Taco Pork
At Natural Products Expo West, Wild Zora unveiled two new varieties made with pork raised without antibiotics or added hormones. 

ANAHEIM, Calif. — Are mainstream consumers ready for a meat and veggie bar? The founders of Wild Zora Foods are about to find out. The Fort Collins, Colorado-based company’s products, which combine beef, turkey or lamb with organic fruits and vegetables.

“I have a lot of question marks in my mind,” said Josh Tabin, who launched the brand with his wife, Zora, in 2014. “A lot of people may turn up their nose when they see it. ‘A meat and veggie bar? That’s weird.’

“We have good repeat business, and we have good building revenue. We can see how the numbers are growing. But our challenge as a business is it’s not a neat and tidy existing category, and so trial is extremely important.”

Currently available in 700 retail locations nationwide, including select Safeway, Kroger and Whole Foods Market stores, Wild Zora products feature globally inspired flavors and include such ingredients as spinach, kale, tomato, turmeric, grass-fed beef and free-range turkey.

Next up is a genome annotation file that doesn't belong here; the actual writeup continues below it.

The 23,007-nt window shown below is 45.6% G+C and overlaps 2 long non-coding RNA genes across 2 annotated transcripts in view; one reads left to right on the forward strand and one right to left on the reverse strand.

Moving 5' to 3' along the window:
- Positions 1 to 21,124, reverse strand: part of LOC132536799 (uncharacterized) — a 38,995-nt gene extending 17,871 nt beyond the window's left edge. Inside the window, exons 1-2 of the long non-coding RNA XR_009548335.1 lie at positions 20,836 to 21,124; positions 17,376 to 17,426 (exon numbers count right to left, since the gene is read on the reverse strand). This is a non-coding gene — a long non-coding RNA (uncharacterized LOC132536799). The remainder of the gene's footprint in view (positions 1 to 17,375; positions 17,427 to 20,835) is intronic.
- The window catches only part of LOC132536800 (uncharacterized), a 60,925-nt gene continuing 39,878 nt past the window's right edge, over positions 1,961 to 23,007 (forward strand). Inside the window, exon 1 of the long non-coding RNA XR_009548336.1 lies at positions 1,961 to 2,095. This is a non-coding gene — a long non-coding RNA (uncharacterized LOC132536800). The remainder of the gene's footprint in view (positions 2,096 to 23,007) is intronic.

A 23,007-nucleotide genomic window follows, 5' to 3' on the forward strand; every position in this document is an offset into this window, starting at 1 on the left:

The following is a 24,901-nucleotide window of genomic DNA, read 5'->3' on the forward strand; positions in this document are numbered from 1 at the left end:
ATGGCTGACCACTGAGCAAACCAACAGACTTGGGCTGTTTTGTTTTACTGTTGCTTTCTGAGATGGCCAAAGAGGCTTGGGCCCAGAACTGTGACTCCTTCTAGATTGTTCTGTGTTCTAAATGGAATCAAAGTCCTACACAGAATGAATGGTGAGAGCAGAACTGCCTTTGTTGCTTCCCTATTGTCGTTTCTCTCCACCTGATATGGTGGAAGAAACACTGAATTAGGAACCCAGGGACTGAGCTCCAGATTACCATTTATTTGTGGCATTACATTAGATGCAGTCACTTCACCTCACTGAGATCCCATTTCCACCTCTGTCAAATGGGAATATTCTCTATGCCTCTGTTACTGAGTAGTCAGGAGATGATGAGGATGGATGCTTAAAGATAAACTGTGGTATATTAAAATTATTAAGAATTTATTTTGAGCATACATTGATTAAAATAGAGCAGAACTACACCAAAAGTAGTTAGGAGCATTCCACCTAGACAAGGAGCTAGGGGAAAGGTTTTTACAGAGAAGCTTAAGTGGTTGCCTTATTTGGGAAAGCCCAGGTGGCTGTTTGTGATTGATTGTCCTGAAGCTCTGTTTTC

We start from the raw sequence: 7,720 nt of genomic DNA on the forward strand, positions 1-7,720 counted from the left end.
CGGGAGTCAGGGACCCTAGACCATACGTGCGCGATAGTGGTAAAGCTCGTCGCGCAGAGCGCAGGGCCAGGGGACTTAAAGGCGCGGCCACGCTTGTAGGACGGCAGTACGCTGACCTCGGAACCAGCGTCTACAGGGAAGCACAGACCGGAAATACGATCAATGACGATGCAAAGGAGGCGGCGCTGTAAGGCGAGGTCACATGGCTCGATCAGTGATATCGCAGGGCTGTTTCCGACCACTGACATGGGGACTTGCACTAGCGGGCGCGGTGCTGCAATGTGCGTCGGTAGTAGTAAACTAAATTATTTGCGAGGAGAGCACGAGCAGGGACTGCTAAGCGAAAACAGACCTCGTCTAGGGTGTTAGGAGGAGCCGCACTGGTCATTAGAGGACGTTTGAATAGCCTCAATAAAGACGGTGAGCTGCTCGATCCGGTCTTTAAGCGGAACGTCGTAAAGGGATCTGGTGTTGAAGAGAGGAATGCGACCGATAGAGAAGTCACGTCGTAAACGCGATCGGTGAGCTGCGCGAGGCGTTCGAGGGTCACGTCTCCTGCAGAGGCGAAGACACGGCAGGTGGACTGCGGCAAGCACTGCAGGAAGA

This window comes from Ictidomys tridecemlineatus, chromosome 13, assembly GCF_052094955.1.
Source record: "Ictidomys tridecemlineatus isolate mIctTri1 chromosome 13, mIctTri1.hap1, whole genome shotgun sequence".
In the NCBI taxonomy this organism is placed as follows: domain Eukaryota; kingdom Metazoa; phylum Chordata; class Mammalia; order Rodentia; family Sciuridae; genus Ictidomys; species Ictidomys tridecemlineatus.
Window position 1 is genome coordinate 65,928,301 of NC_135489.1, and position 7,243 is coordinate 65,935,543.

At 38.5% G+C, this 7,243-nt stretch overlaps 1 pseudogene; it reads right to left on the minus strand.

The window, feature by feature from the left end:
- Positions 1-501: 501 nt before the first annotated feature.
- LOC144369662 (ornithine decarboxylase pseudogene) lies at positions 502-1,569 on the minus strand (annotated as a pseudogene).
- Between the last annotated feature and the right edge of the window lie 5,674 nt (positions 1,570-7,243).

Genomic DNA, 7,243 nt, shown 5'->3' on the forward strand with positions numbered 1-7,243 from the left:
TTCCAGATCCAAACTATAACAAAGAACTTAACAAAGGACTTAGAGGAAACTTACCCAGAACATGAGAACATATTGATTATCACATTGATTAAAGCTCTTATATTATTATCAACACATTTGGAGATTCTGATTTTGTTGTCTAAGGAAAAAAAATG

At Natural Products Expo West, the brand unveiled two new varieties made with pork raised without antibiotics or added hormones. Joining the likes of Mediterranean lamb with spinach, rosemary and turmeric; curry turkey with dates, cardamom and spinach; and barbecue beef with kale, tomato and red bell pepper are apple pork with rosemary, parsley, sage and thyme, and taco pork with cilantro, lime and jalapeño.

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Inspiration for the product struck following a family hike in the Rocky Mountains. Dissatisfied with conventional snack bars, Tabin began researching alternative options with a lower glycemic index, such as beef jerky. But he was unhappy with the beef jerky offerings on the market, many of which contained ingredients he wanted to avoid, such as soy, nitrates and nitrites.